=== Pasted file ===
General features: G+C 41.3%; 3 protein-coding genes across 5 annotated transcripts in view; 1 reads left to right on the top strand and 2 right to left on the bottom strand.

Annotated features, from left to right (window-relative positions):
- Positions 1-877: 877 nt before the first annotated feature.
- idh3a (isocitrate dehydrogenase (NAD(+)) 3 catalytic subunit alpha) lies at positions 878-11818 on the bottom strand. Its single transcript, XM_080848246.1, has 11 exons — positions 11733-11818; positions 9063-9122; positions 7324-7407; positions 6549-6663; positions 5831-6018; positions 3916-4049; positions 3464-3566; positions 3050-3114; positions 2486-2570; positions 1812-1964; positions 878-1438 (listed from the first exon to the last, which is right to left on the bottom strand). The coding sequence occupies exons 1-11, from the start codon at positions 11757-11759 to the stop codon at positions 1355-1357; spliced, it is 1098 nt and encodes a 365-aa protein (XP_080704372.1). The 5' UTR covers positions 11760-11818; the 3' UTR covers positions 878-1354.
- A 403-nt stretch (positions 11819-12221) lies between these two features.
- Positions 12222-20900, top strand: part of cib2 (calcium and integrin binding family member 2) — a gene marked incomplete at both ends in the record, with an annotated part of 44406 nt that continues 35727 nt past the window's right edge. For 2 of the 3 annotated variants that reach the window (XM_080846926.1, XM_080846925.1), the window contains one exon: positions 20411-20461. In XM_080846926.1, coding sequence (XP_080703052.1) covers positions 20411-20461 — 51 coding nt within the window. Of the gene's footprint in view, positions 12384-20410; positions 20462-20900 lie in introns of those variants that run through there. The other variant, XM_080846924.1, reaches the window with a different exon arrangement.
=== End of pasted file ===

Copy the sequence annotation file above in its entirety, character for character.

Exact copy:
General features: G+C 41.3%; 3 protein-coding genes across 5 annotated transcripts in view; 1 reads left to right on the top strand and 2 right to left on the bottom strand.

Annotated features, from left to right (window-relative positions):
- Positions 1-877: 877 nt before the first annotated feature.
- idh3a (isocitrate dehydrogenase (NAD(+)) 3 catalytic subunit alpha) lies at positions 878-11818 on the bottom strand. Its single transcript, XM_080848246.1, has 11 exons — positions 11733-11818; positions 9063-9122; positions 7324-7407; positions 6549-6663; positions 5831-6018; positions 3916-4049; positions 3464-3566; positions 3050-3114; positions 2486-2570; positions 1812-1964; positions 878-1438 (listed from the first exon to the last, which is right to left on the bottom strand). The coding sequence occupies exons 1-11, from the start codon at positions 11757-11759 to the stop codon at positions 1355-1357; spliced, it is 1098 nt and encodes a 365-aa protein (XP_080704372.1). The 5' UTR covers positions 11760-11818; the 3' UTR covers positions 878-1354.
- A 403-nt stretch (positions 11819-12221) lies between these two features.
- Positions 12222-20900, top strand: part of cib2 (calcium and integrin binding family member 2) — a gene marked incomplete at both ends in the record, with an annotated part of 44406 nt that continues 35727 nt past the window's right edge. For 2 of the 3 annotated variants that reach the window (XM_080846926.1, XM_080846925.1), the window contains one exon: positions 20411-20461. In XM_080846926.1, coding sequence (XP_080703052.1) covers positions 20411-20461 — 51 coding nt within the window. Of the gene's footprint in view, positions 12384-20410; positions 20462-20900 lie in introns of those variants that run through there. The other variant, XM_080846924.1, reaches the window with a different exon arrangement.